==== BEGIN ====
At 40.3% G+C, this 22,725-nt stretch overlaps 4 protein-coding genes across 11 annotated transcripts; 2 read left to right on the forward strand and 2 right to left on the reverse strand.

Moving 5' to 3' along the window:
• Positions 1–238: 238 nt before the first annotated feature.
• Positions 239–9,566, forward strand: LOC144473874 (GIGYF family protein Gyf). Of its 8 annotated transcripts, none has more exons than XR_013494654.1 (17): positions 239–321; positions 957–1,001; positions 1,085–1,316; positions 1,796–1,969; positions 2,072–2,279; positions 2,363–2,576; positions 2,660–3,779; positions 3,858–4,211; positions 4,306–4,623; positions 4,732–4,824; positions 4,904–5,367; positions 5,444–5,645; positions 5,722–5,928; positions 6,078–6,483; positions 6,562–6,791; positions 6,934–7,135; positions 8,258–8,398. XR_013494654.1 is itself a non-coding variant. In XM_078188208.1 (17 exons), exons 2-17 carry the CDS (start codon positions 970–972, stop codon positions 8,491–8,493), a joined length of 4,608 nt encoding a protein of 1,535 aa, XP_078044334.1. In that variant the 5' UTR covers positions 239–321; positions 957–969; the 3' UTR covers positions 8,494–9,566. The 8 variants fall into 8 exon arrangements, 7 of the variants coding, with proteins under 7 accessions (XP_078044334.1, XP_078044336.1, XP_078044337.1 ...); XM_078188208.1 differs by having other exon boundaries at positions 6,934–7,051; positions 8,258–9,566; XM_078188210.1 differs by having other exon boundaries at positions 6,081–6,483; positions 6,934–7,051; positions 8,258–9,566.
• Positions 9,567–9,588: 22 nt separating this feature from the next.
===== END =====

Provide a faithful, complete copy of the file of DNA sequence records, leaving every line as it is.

At 40.3% G+C, this 22,725-nt stretch overlaps 4 protein-coding genes across 11 annotated transcripts; 2 read left to right on the forward strand and 2 right to left on the reverse strand.

Moving 5' to 3' along the window:
• Positions 1–238: 238 nt before the first annotated feature.
• Positions 239–9,566, forward strand: LOC144473874 (GIGYF family protein Gyf). Of its 8 annotated transcripts, none has more exons than XR_013494654.1 (17): positions 239–321; positions 957–1,001; positions 1,085–1,316; positions 1,796–1,969; positions 2,072–2,279; positions 2,363–2,576; positions 2,660–3,779; positions 3,858–4,211; positions 4,306–4,623; positions 4,732–4,824; positions 4,904–5,367; positions 5,444–5,645; positions 5,722–5,928; positions 6,078–6,483; positions 6,562–6,791; positions 6,934–7,135; positions 8,258–8,398. XR_013494654.1 is itself a non-coding variant. In XM_078188208.1 (17 exons), exons 2-17 carry the CDS (start codon positions 970–972, stop codon positions 8,491–8,493), a joined length of 4,608 nt encoding a protein of 1,535 aa, XP_078044334.1. In that variant the 5' UTR covers positions 239–321; positions 957–969; the 3' UTR covers positions 8,494–9,566. The 8 variants fall into 8 exon arrangements, 7 of the variants coding, with proteins under 7 accessions (XP_078044334.1, XP_078044336.1, XP_078044337.1 ...); XM_078188208.1 differs by having other exon boundaries at positions 6,934–7,051; positions 8,258–9,566; XM_078188210.1 differs by having other exon boundaries at positions 6,081–6,483; positions 6,934–7,051; positions 8,258–9,566.
• Positions 9,567–9,588: 22 nt separating this feature from the next.